This report analyses two specific activities within REFRESH: First, the dissemination of the Framework for Action (“Blueprint”) that helps national governments to build Voluntary Agreements with the relevant stakeholders in the sector to reduce food loss and waste and second, work with Standardisation Bodies, specifically barcode standards used by retailers.

This report provides a detailed overview of REFRESH’s activities as well as an assessment of their outreach and impact. It also reflects on the lessons learned of REFRESH’s communication activities, including barriers and success formats.

In this PhD thesis several interventions are analyzed in order to reduce the food waste of retailers, or to re-use food leftovers. The interventions tested are: Discounting nearly expired products, a dynamic shelf life, the incorporation of substitution behavior in the ordering process of the retailer and the re-use of leftovers by a soup kitchen. All interventions show potential to reduce food waste. 

Valorising food waste by extracting high value food ingredients such as bioactives is a preferable alternative to traditional valorisation approaches, such as animal feed. This report investigates the potential benefits and drawbacks, as well as favorable conditions for such processes through a number of case studies, using tomato side streams as an example.

With the close of REFRESH in June 2019 the EU Health and Food Safety Commissioner Vytenis Andriukaitis congratulates to the success of an outstanding research project. In a video message, he says that with its concrete actions and tools developed, REFRESH results will continue to guide EU policy for food waste reduction. The Commissioner himself was involved in many events and activities of the project. In particular, Commissioner Andriukaitis underlines the value of REFRESH insights on how to better understand and reduce consumer food waste and the voluntary agreements that have been established in four EU countries and that will guide the way for more public private partnerships.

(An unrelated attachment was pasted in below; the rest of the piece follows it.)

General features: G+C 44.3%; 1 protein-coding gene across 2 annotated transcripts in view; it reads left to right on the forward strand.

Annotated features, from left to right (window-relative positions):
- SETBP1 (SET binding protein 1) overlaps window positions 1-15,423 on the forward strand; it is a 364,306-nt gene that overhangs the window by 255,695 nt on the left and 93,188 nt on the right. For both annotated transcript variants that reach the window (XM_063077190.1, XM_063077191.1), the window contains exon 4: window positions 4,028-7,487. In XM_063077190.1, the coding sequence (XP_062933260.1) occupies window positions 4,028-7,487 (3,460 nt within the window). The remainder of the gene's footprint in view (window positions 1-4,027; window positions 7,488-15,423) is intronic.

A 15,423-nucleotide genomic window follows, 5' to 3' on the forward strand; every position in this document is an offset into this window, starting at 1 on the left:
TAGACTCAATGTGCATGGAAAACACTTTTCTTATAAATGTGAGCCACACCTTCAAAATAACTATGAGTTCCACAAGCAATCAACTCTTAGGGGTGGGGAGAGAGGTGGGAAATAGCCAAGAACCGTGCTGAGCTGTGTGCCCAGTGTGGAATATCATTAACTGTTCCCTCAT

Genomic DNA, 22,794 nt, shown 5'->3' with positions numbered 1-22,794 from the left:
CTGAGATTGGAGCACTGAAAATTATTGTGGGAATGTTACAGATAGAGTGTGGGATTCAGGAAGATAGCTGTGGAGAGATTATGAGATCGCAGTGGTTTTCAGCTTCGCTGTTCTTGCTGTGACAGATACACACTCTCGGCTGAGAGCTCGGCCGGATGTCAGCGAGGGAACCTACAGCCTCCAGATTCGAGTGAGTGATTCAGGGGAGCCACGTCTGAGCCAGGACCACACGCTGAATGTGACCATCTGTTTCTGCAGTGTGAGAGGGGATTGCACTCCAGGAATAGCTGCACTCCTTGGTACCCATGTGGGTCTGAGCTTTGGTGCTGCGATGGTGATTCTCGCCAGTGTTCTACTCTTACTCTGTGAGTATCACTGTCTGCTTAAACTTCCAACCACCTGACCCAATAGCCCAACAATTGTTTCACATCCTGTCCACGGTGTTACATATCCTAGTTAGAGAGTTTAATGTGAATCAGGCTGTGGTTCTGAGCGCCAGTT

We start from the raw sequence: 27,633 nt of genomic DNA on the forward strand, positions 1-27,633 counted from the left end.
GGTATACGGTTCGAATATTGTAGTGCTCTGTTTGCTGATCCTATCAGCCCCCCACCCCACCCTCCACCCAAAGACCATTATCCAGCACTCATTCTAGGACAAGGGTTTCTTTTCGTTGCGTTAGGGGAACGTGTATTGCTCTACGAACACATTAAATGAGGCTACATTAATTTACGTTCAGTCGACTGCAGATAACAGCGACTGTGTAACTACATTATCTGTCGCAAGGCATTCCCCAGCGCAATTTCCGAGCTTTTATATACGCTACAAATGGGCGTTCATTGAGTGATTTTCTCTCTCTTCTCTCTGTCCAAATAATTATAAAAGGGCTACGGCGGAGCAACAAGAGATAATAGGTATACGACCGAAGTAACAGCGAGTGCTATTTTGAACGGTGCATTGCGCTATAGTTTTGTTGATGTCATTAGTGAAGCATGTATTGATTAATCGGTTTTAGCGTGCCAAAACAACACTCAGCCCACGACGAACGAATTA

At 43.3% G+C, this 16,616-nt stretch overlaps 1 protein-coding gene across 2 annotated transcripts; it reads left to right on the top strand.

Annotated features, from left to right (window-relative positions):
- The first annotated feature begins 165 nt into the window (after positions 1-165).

A suite of case studies from across the EU, demonstrating actions to reduce food losses and waste.

This report aims to highlight the potential contribution of food waste reduction to improving the sustainability of agri-food sector, by integrating the Life Cycle Assessment (LCA) and Life Cycle Cost (LCC) results and upscaling them to a higher system level, using Germany meat and EU tomatoes as examples.

The first Chinese workshop focusing on catering lean management was launched in Beijing on May 13-14th, 2019. It was attended by 54 representatives from the domestic catering industry and the supply chain.

Food Waste is problem related to all the actors of the Food Value Chain: producers, retailers and consumers. In this context, retail sector plays an important role in tackling the food waste problem. Food waste at the retail level can be reduced through the adoption of food waste reducing innovations. The authors investigate the most relevant factors that promote the adoption of those innovations among retailers.

Of the 88 million tonnes of food that currently leave the food supply chain as waste, a minimum of 14 million tonnes of surplus food could become available for non-ruminant feed if we were to change legislation to allow the feeding of such surplus once it has been treated to ensure safety.
 

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